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The subject of this sketch was born at Lehigh Gap, Pa., April 22, 1841. His primary studies were conducted in the schools of his native town. Later he became a student at Allentown Seminary, and completed his education in the Agricultural College in Center County. He then began teaching, but subsequently, in company with his brother John, embarked in general merchandising at Lehigh Gap, to which he added the business of boat-builder and railroad contractor. These interests he operated extensively and successfully, and subsequently dealt largely in lumber and coal at the same place, where he continued to live until the fall of 1882. Socially and politically, he was prominent in this county and community, and in fact the entire family were widely and favorably known throughout that region as comprising a portion of its best element. Three of his brothers were in the Pennsylvania Legislature, and two were elected to the State Senate.
Mr. Craig in 1882 disposed of his interests in the Keystone State, and coming west into Southern Nebraska located at once in Blue Springs, this county, establishing himself in his present business. Each year has added to his stock and his patronage, and he is rapidly approaching the point where, if he so wishes, he can retire, having already a competence. His promptness and reliability in his business transactions have made him a general favorite with the men of his community, while socially, together with his family, he occupies an enviable position. He takes a warm interest in the building up of the town, and does whatever lies in his power to further its moral and educational interests. He cast his first Presidential vote for McClellan, but changed his politics and sustained the Republican party until 1880, when his strong temperance proclivities led him to give his support to the Prohibitionists. He has been a member of the School Board almost from the time of coming here, and was elected to his present position of Mayor in the spring of 1888. The fact that the Republicans lead in this locality speaks well for his standing in the community. Religiously, he belongs to the Evangelical Association and is an energetic laborer in the Sunday-school.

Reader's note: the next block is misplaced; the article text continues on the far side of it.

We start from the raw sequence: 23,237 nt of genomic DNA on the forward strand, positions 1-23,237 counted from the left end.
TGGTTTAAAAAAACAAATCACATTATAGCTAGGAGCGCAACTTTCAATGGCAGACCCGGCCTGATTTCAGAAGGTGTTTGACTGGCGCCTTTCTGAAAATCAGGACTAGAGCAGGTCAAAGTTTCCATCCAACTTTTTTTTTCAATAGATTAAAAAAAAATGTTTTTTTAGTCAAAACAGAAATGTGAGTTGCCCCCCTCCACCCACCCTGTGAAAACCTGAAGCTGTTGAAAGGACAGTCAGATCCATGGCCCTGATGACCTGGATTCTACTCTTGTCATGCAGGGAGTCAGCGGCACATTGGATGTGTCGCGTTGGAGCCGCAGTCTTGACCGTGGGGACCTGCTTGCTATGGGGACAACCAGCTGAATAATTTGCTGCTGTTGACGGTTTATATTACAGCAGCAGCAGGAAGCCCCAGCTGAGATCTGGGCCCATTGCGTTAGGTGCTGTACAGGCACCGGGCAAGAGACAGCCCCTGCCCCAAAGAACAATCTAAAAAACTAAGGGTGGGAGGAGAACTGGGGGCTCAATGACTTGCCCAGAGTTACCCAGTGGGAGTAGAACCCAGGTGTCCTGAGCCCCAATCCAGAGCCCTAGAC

Mr. Craig was married, Sept. 26, 1867, to Miss Mattie E. Gish, of Berlinsville, Pa., and they are now the parents of five children, viz: Annie E., William A., Frederick G., Jesse V. and Mattie F. They are all living at home with their parents, and being given the training and education winch will qualify them for useful and worthy members of society. Mrs. Craig was born Jan. 29, 1844, in Berlinsville, Northampton Co., Pa., and is the daughter of Abram and Elizabeth (Hummel) Gish, who were natives of Pennsylvania, and are now deceased. Her father was a man of prominence, farmer and merchant combined, and officiated as a Justice of the Peace for many years. He was, with his excellent wife, a member of the Evangelical Church, and departed this life at his home in Berlinsville in 1878. The mother was a member of the same church, and departed this life in June, 1884.
During the six years' residence of Mr. Craig in this county, he has fully established himself in the esteem and confidence of the people about him. He was nominated by the Prohibition convention of 1888 as candidate for Senator, an indication of the estimation in which he is held, and a great compliment to his worth and ability.
OHN P. WAGNER. The firm of G. W. Maurer & Co., dealers in farm implements, is recognized as one of the most enterprising and prosperous in the city of Beatrice, and is closely identified with the growth and prosperity of the city. Our subject was born in New Brunswick, March 15, 1848, where he lived until a lad ten years of age. His parents then removed to Kenosha County, Wis., and settled on a farm, remaining in the Badger State until coming to this county in April, 1867. They are now living on a farm one mile and a half northeast of Beatrice. The father, John W. Wagner, was born in Ireland, and married Miss Ellen Lane, who was a native of New Brunswick. They are the parents of eleven children. John P. was reared to farm pursuits, and acquired his education in the district school. He remained under the parental roof until about sixteen years of age, then repaired to Racine, Wis., where he learned the machinist trade, and worked two years. After-